On Criticism, Reviewing, and Voting

Or, how much is “enough”?

Personal statement of belief, one each, coming up here.

I believe that if you’re going to criticize a work — by which I mean, do a serious and in-depth analysis of its merits and its flaws, or a serious and in-depth examination of some aspect of it, then you have a moral responsibility to read the whole thing.  And that responsibility includes continuing past the point where you are certain that you don’t like it and are never going to like it and would prefer that nobody else ever like it either.

Serious criticism is serious business, and sometimes that means sucking it up until the bitter end.

I believe that if you’re going to review a work — by which I mean, provide other readers with a read/don’t read recommendation — then you really ought to read the whole thing.  And if you simply can’t bring yourself to go that far, you have a moral responsibility to let your readers know how far you made it before you had to stop.  (“The [insert bad stuff here] hit me in the face on the very first page, and as Dorothy Parker recommended, I threw the book aside with great force” is a legitimate review.  So is something on the lines of, “I stuck with it until the last third of the book, and then the cumulative [insert bad stuff here] overwhelmed me and not even interesting characters and a kick-ass plot were enough to keep me going.”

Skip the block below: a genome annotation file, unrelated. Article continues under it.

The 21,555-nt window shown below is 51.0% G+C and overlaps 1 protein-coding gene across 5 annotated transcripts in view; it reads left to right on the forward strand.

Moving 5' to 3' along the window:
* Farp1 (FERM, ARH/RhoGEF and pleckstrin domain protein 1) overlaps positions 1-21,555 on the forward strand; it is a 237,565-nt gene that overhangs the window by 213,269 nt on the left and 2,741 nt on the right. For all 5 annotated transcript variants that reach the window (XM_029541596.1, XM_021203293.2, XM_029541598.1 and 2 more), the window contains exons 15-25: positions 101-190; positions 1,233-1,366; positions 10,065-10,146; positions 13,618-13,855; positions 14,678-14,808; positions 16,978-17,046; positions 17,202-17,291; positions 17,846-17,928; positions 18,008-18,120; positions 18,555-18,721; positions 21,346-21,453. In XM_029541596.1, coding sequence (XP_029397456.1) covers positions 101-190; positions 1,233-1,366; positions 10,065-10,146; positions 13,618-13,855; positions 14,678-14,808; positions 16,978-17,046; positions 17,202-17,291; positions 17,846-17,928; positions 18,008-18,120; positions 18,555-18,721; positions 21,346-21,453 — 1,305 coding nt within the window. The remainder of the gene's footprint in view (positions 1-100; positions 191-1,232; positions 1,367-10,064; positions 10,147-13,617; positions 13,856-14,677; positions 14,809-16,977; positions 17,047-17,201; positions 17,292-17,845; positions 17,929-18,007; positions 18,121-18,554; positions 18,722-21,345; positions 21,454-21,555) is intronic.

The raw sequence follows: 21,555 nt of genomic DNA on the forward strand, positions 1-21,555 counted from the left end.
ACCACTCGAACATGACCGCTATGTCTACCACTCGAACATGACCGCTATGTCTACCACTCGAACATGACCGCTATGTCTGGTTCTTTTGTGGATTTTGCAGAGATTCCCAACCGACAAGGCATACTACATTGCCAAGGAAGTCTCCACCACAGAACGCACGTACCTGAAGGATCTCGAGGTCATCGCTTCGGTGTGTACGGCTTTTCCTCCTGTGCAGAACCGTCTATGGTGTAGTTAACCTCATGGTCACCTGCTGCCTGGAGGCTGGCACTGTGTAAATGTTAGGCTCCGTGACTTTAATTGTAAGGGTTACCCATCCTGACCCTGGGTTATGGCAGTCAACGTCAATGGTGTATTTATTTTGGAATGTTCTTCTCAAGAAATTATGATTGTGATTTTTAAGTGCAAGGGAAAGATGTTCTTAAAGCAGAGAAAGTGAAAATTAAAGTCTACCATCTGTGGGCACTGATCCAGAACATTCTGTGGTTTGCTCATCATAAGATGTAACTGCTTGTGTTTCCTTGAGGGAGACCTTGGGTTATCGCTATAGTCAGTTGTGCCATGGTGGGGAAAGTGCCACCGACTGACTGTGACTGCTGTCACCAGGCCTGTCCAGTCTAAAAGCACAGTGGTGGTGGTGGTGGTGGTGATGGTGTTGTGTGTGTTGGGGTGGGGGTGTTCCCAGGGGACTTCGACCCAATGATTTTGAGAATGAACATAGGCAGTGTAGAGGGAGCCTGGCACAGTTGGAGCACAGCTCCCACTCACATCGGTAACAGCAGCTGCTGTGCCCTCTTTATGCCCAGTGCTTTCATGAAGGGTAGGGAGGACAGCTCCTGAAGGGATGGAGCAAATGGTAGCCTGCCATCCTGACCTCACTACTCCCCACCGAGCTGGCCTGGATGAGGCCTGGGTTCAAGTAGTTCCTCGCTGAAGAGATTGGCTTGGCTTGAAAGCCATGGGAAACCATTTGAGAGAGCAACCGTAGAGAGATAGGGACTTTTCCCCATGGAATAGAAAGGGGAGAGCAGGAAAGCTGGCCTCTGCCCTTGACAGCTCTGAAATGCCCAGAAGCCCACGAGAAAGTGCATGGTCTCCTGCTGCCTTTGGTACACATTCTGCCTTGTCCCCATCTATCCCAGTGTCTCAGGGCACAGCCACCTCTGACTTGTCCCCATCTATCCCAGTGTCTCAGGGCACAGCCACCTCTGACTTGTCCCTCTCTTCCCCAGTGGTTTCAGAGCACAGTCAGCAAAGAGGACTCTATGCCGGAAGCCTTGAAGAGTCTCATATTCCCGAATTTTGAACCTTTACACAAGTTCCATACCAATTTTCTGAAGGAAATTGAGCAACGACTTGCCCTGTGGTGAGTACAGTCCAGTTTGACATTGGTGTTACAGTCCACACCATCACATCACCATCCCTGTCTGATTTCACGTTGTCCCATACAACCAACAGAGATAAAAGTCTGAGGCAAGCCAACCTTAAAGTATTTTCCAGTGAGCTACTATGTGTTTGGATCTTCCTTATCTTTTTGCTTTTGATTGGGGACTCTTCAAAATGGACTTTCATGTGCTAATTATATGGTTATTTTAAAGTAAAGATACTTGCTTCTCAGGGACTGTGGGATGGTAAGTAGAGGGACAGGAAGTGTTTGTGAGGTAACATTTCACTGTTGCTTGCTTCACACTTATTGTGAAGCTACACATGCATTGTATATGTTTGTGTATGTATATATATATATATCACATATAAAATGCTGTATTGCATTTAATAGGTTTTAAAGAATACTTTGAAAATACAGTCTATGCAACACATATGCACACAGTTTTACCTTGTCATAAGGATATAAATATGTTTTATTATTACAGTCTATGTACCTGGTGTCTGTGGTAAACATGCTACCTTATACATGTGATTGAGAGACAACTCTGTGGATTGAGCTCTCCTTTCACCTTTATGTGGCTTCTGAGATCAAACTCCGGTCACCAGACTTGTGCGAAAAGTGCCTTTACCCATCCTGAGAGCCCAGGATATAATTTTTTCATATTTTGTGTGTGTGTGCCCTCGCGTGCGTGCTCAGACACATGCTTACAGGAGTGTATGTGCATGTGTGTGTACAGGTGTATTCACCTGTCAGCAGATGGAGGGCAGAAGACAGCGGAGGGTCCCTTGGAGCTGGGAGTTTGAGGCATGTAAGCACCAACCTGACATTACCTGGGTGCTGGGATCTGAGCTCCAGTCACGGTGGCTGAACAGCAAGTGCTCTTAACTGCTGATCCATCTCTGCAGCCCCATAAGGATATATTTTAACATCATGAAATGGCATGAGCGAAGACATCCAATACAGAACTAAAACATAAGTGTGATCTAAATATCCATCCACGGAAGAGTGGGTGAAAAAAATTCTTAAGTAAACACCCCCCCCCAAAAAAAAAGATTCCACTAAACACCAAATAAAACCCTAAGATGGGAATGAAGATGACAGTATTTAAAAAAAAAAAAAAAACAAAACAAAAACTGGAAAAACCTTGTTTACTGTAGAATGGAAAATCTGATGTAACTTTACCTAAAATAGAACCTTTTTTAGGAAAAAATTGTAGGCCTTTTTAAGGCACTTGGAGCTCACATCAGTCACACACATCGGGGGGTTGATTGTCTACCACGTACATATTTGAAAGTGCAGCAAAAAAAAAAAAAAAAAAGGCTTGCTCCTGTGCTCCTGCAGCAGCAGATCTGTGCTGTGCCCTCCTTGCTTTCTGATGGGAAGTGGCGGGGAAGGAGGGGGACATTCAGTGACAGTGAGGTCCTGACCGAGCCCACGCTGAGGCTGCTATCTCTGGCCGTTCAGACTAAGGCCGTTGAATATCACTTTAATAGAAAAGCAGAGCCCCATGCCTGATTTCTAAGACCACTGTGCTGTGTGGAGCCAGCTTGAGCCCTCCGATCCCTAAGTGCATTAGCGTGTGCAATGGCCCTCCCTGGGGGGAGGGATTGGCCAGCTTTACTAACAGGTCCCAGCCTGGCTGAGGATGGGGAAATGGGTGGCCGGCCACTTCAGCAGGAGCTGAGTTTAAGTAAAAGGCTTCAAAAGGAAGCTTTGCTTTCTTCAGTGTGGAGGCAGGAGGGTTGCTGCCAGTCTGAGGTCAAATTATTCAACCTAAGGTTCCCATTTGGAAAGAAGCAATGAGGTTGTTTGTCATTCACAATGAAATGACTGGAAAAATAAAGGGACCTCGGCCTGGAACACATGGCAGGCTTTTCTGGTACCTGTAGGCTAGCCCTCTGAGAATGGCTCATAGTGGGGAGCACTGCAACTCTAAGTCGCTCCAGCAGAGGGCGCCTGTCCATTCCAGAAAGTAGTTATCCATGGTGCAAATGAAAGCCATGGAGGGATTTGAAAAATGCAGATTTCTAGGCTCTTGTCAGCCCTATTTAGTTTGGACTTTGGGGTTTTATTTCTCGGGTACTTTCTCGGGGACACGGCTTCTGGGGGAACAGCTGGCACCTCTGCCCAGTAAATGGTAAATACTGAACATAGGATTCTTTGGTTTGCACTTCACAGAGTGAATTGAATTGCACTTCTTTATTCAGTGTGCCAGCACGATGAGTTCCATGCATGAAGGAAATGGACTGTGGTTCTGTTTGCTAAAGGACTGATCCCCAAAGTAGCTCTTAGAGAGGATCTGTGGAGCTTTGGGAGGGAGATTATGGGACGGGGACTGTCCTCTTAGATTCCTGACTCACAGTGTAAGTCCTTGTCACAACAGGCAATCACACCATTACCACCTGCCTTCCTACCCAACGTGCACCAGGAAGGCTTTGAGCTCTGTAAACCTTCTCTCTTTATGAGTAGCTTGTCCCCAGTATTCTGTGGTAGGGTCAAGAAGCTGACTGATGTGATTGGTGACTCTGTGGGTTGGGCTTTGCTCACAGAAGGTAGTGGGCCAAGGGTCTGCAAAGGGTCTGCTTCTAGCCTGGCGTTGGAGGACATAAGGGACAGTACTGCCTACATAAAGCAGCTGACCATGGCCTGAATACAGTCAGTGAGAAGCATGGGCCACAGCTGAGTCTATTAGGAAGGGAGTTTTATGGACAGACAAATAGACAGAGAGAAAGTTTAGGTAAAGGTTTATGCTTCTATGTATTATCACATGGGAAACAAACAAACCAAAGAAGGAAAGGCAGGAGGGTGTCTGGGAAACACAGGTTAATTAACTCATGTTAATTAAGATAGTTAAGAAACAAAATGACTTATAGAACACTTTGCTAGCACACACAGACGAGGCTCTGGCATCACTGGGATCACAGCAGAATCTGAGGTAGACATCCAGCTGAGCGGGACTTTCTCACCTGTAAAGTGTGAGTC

If you’re going to vote on something, I think that you should at least look at everything on the ballot.  This isn’t as onerous a task as it appears, because frankly, for most stuff it doesn’t take reading the whole thing to determine whether you think it’s make-the-cut-worthy or not.  Most short fiction shows its true colors inside the first few paragraphs; most novels, inside the first fifty pages if not sooner; and I believe that in this case you don’t have a responsibility to continue past the point where the work trips your personal “life is too short to keep on reading this stuff” trigger.

Also:  If you’re basing your public  “will read/will not read” comments off of somebody else’s reviews, reactions, or analysis, say so, and link if possible.  Clear citation is a positive good.

2 thoughts on “On Criticism, Reviewing, and Voting

  1. For my part, I sometimes think that one of the most useful things I learned in the course of getting first a B.A. and then a Ph.D. in English was how to recognize a well-written example of something I didn’t particularly like. Far too many readers out there confuse “I didn’t like this book” and “This is a bad book.” Sometimes they’re the same thing . . . and sometimes they’re really, really not.

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